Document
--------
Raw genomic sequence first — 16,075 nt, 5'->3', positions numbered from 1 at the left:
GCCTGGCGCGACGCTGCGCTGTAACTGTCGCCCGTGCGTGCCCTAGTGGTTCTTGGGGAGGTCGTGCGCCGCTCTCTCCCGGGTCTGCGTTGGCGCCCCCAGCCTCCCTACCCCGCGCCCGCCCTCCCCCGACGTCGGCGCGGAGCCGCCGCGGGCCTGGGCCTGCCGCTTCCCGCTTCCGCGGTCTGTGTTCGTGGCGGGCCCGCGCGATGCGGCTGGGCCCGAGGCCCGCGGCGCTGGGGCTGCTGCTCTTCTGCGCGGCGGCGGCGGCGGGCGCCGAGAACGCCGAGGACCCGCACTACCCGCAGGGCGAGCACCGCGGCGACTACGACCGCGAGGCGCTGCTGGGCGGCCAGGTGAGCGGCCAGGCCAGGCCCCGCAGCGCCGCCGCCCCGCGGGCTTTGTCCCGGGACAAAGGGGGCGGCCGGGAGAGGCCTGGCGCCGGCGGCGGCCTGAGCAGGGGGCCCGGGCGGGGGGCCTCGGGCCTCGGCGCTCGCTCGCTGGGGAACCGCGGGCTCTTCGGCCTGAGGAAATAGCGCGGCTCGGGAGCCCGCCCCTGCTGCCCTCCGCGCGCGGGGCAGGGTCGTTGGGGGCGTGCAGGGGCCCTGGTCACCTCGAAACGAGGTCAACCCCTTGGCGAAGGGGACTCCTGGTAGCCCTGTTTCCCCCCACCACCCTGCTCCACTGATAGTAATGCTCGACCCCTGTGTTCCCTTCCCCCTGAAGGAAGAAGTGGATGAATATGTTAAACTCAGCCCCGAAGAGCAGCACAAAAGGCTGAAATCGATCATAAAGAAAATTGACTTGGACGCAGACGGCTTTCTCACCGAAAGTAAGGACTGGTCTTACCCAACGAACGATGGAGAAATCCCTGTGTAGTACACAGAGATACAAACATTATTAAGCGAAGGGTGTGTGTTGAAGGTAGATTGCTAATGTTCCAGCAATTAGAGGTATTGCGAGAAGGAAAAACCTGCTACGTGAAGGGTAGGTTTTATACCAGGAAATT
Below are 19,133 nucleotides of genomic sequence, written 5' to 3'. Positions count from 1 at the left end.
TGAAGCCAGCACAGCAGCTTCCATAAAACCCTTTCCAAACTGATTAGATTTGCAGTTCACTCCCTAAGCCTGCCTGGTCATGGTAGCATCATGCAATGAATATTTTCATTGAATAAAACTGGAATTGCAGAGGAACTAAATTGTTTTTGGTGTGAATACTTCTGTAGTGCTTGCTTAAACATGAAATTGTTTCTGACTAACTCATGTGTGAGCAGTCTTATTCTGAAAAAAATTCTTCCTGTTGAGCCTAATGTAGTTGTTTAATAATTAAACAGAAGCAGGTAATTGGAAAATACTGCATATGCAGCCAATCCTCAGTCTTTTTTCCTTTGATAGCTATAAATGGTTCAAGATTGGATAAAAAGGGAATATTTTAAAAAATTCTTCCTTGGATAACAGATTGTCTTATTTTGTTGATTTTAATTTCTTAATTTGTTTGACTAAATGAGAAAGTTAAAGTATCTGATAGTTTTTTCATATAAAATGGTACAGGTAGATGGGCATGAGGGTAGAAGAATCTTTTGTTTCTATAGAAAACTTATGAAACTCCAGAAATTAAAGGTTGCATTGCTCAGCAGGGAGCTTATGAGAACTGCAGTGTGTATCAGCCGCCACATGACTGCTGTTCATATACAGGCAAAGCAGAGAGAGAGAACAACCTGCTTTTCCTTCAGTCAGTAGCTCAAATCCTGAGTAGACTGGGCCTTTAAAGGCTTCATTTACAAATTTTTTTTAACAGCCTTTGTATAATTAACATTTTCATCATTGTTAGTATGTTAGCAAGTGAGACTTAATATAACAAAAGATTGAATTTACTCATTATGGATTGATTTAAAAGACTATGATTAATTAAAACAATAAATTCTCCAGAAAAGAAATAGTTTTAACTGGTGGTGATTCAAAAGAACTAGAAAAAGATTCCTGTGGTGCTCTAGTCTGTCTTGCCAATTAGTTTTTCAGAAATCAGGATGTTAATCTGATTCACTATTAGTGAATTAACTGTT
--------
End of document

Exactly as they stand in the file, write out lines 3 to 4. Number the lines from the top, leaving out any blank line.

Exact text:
Below are 19,133 nucleotides of genomic sequence, written 5' to 3'. Positions count from 1 at the left end.
TGAAGCCAGCACAGCAGCTTCCATAAAACCCTTTCCAAACTGATTAGATTTGCAGTTCACTCCCTAAGCCTGCCTGGTCATGGTAGCATCATGCAATGAATATTTTCATTGAATAAAACTGGAATTGCAGAGGAACTAAATTGTTTTTGGTGTGAATACTTCTGTAGTGCTTGCTTAAACATGAAATTGTTTCTGACTAACTCATGTGTGAGCAGTCTTATTCTGAAAAAAATTCTTCCTGTTGAGCCTAATGTAGTTGTTTAATAATTAAACAGAAGCAGGTAATTGGAAAATACTGCATATGCAGCCAATCCTCAGTCTTTTTTCCTTTGATAGCTATAAATGGTTCAAGATTGGATAAAAAGGGAATATTTTAAAAAATTCTTCCTTGGATAACAGATTGTCTTATTTTGTTGATTTTAATTTCTTAATTTGTTTGACTAAATGAGAAAGTTAAAGTATCTGATAGTTTTTTCATATAAAATGGTACAGGTAGATGGGCATGAGGGTAGAAGAATCTTTTGTTTCTATAGAAAACTTATGAAACTCCAGAAATTAAAGGTTGCATTGCTCAGCAGGGAGCTTATGAGAACTGCAGTGTGTATCAGCCGCCACATGACTGCTGTTCATATACAGGCAAAGCAGAGAGAGAGAACAACCTGCTTTTCCTTCAGTCAGTAGCTCAAATCCTGAGTAGACTGGGCCTTTAAAGGCTTCATTTACAAATTTTTTTTAACAGCCTTTGTATAATTAACATTTTCATCATTGTTAGTATGTTAGCAAGTGAGACTTAATATAACAAAAGATTGAATTTACTCATTATGGATTGATTTAAAAGACTATGATTAATTAAAACAATAAATTCTCCAGAAAAGAAATAGTTTTAACTGGTGGTGATTCAAAAGAACTAGAAAAAGATTCCTGTGGTGCTCTAGTCTGTCTTGCCAATTAGTTTTTCAGAAATCAGGATGTTAATCTGATTCACTATTAGTGAATTAACTGTT